Growing Amelanchier Laevis: How To Grow The Allegheny Shadbush

The shadbushes or Juneberries are a perplexing lot to distinguish from each other, and they have been the source of much confusion and no little discomfiture among botanists.

Of the species in the group possessing outstanding ornamental value, Amelanchier laevis is easily identified, and home gardeners would do well to note the many fine characteristics of this small tree.

Beautiful Allegheny ShadbushPin

It was set apart as a distinct species. It was named Amelanchier laevis—meaning the smooth Amelanchier—by the late Professor Karl M. Wiegand of Cornell University to resolve the dual personality and ambiguous treatment of Amelanchier Canadensis in botanical records and manuals.

Allegheny Shadbush

The approved common name, Allegheny shadbush, has occasionally been applied to other species, but these are also better defined, and it is hoped that the slate can be kept in order.

Gardeners may feel this is placing a very trying requirement on the botanists responsible for plant identities and names, though it is undoubtedly a salutary one!

A Hardy and Adaptable Wild Plant

Allegheny shadbush has an extensive distribution as a wild plant.

It is native over a great portion of eastern North America—front Newfoundland diagonally across Quebec and Ontario to the vast area around the Great Lakes, through Minnesota, and southward across eastern Kansas and Oklahoma.

The range extends from Canada southward over the northeastern states through Virginia, forsaking the coast and keeping to the highlands.

It then encompasses Alabama and Mississippi, except along the southern coastal strip bordering the Gulf of Mexico, before joining the south extension in Oklahoma across the Mississippi River.

Such a dispersal suggests excellent hardiness and adaptability to many soil types and other environmental conditions.

These assumptions are reliable if one keeps in mind that the tree always grows in acid soils.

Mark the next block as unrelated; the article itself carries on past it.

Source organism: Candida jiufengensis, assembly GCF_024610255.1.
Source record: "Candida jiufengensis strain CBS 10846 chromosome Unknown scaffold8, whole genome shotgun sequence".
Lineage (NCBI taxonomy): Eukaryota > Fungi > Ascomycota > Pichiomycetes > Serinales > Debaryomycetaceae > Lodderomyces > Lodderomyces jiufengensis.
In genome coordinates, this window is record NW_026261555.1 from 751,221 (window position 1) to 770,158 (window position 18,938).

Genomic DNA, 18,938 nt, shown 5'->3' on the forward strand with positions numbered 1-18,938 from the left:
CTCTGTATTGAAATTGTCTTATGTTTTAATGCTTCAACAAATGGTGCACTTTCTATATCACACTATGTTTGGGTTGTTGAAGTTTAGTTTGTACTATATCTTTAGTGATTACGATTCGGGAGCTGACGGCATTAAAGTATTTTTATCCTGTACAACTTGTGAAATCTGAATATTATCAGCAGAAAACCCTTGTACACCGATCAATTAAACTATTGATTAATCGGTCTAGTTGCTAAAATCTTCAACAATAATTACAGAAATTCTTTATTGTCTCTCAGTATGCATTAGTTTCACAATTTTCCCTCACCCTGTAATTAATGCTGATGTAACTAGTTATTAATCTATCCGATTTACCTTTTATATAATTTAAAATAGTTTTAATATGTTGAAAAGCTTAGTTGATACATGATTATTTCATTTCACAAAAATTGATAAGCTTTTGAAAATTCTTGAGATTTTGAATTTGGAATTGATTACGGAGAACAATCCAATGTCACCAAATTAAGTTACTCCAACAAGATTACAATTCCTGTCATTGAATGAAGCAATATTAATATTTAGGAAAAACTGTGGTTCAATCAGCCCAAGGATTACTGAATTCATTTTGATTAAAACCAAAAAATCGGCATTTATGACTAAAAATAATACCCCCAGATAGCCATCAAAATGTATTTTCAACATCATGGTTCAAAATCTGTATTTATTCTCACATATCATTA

Three Distinct Characteristics For Identification

In early spring, as the young leaves of Allegheny shadbush push out on the expanding shoots, they are decidedly reddish and remain folded along the midrib for several days.

Hairless Leaves

In addition, even when expanding, the leaves are quite smooth (hence Dr. Wiegand’s name) and lack hairs.

The combination of these 3 characters furnishes completely reliable identification.

The lack of hairs on the leaves from the early stage is sufficient to separate this species from all shadbushes generally encountered except in Amelanchier, Florida, in the western part of the country.

The western species may be distinguished by its smaller leaves, rarely over 1 ½” inches in length, while Allegheny shadbush has leaves mostly more than 2″ inches long.

Varying Height

In general, specimens of this plant soon reach 10’ feet in height and then develop a well-balanced rounded crown of branches.

Old plants often surpass 20’ feet, and occasionally some reach 35’ feet, but these are primarily in woodlands where competition for light has forced growth upward.

Typically a plant has one trunk, or occasionally 2 or 3, but in the northern part of the range, the growth habit is lower and more shrub-like.